One of the sweet ambiguities of football that would have Alex Ferguson repeat those infamous words “bloody hell” has his tinkering and unpredictability working, while the relative stability of Andre Villas-Boas is not.
Amidst all the chaos at Chelsea this season, triggered almost exclusively by a lack of the patience required to manage transition, there lies a recent expectedness about their line-up that will have gone unnoticed because of unsavoury scoreboards.
On recent weekends, it will have been Juan Mata and Daniel Sturridge on either side of Fernando Torres upfront, Oriol Romeu and Frank Lampard joined by Raul Mereiles in the middle (in the absence of Ramires and with Florent Malouda and Michael Essien providing back-up), John Terry and David Luiz flanked by Ashley Cole and Jose Bosingwa at the back, with Bratislav Ivanovic as the versatile cover.
That is a far cry from what has been happening with Man United; there has been no telling which eleven would step out onto the pitch lately, the absence of up to eight potential starters not deterring Ferguson from chopping and changing from midweek to weekend.
The irony, bitter or cute depending on which side of the divide one happens to fall, is that Fergie has had more success in the league in the same period, never mind the Cup defeats that have left him desperately out of trophy options.
With one protagonist as uncertain of his results as the other is of his selection, the meeting between these two at Stamford Bridge this weekend should make for interesting viewing.
Blessing in disguise
The mere suggestion that there is at least one positive twist to United’s injury woes might be met with disbelief, but take a closer look from a tactical standpoint at recent performances and you realise that the absence of Ashley Young and Nani has not been a necessarily bad thing.
That can only be true in the short term though, there is no doubt that United will need the creative and goal scoring abilities of either man in the run-in of a title race that seems destined to run the entire course.
Having only one instead of two wingers is a blessing in disguise over this period of tight fixtures that started with a trip to Arsenal and will end with one to Tottenham four games from now.
At the Emirates both Nani and Antonio Valencia started, and United’s ability to control midfield proceedings for decisively long spells was down to Wayne Rooney dropping into that zone to help out Michael Carrick and Ryan Giggs.
With Young already out and Nani taking a knock that day, Fergie has had to draft in Ji-Sung Park whose tendency to drift centrally with the team in possession and attack or without the ball on the back foot made a big difference against Liverpool in the FA Cup and Stoke last Tuesday.
Having dominated Liverpool at Anfield for an hour, United only lost out because they didn’t react quickly enough to Kenny Dalglish’s changes and then wrongfully withdrew conductor-in-chief Paul Scholes when they belatedly did.
That he cannot pick a second winger has spared Fergie the potentially fatal temptation because, as was the case with Alex Song, Thomas Rosicky and Aaron Ramsey for Arsenal, Chelsea will inevitably play with a midfield triangle.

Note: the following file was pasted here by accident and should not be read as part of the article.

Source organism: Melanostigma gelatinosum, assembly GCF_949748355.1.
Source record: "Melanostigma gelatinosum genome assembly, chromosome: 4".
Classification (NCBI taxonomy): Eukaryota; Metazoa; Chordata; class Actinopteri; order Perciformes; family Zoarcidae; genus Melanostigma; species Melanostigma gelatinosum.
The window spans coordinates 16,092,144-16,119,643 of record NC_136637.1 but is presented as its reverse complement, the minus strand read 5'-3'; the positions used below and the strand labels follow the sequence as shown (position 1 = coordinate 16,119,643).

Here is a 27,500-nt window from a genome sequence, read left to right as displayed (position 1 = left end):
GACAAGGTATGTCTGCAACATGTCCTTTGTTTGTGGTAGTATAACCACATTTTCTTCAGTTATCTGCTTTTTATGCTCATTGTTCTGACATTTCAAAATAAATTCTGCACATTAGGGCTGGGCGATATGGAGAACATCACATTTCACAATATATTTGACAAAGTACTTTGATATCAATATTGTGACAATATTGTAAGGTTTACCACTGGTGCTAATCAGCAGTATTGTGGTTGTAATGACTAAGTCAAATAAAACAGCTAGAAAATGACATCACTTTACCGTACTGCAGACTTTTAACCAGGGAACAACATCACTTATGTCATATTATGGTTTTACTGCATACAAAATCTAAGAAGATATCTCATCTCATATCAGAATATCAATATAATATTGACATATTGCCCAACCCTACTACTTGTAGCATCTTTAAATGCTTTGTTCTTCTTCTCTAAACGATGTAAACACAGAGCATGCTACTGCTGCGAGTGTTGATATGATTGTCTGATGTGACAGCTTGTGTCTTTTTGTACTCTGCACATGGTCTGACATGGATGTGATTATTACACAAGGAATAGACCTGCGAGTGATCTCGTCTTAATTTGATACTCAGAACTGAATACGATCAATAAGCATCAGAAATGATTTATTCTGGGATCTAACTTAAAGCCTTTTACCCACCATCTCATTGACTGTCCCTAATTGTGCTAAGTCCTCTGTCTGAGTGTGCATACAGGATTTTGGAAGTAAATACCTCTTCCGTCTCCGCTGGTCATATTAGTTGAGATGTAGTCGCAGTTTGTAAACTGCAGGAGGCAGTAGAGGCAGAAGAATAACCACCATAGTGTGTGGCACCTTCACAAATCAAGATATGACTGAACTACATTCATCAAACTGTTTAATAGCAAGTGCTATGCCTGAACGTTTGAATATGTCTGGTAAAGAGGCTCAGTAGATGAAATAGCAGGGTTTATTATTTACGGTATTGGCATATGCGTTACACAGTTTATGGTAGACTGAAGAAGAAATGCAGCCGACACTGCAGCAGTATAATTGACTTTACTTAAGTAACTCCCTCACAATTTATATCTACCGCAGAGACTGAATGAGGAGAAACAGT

One of United’s three key men will be Scholes again, whose retention and distribution skills were rekindled as a sub against Man City in the Cup, underlined at Anfield and epitomised against Stoke.
For Fergie’s men to leave the Bridge with something in the bag they will have to protect Scholes by having an extra body joining Carrick, easing the distracting defensive load on the little man and allowing him to orchestrate. Enter Park or Giggs.
The second of that vital trio is Valencia, a man feeling invincible at the moment. United can only afford one touchline-hugging wide man in games like these, and when he is in such form there is scarcely a need for another.
Yet the Ecuadorian’s newly acquired irrepressible threat has only be attained because of his willingness to cut in and run infield, making him less predictable and giving him more weapons than just the cross as he can now pass short into the box, lay it square for a shooter or go for goal himself.
Because left backs are aware of that option and now have to guard inside and outside, it has become harder for them to stop Valencia getting to the byline and swinging one in.
And because of the variety to his game now the contributions have extended to headers (ask Thomas Vermealen) and runs like the one that earned the Stoke penalty against a defence (Huth and Shawcross) that would not have allowed crosses to hurt them. In Cole’s absence, Chelsea might have to consider switching Ivanovic to the left rather than throwing young Ryan Batrand into disturbing depths.
Valencia’s newfound attributes have made United’s 4-4-2 less flat and predictable, as does the flexibility and adaptability of their third key man – Rooney – whom they must have back at all costs.
Chelsea themselves have of late been playing much better than their points tally suggests, and draws at Norwich and Swansea would have been welcome had circumstances not been this desperate.
All they need to do turn the whole place around and claim fourth place as their own is buy Torres a goal. I had fancied the prolific-to-profligate Spaniard to end his drought against Swansea and probably lost a few punters some money with that tip, but I stick my head out and claim that my call came a few days early.
Facing one of the few teams he has managed to score against this season (it should easily have been a hat-trick at Old Trafford), Nando is surely due some luck. Should it come, Fergie will no doubt be left saying “football – bloody hell”.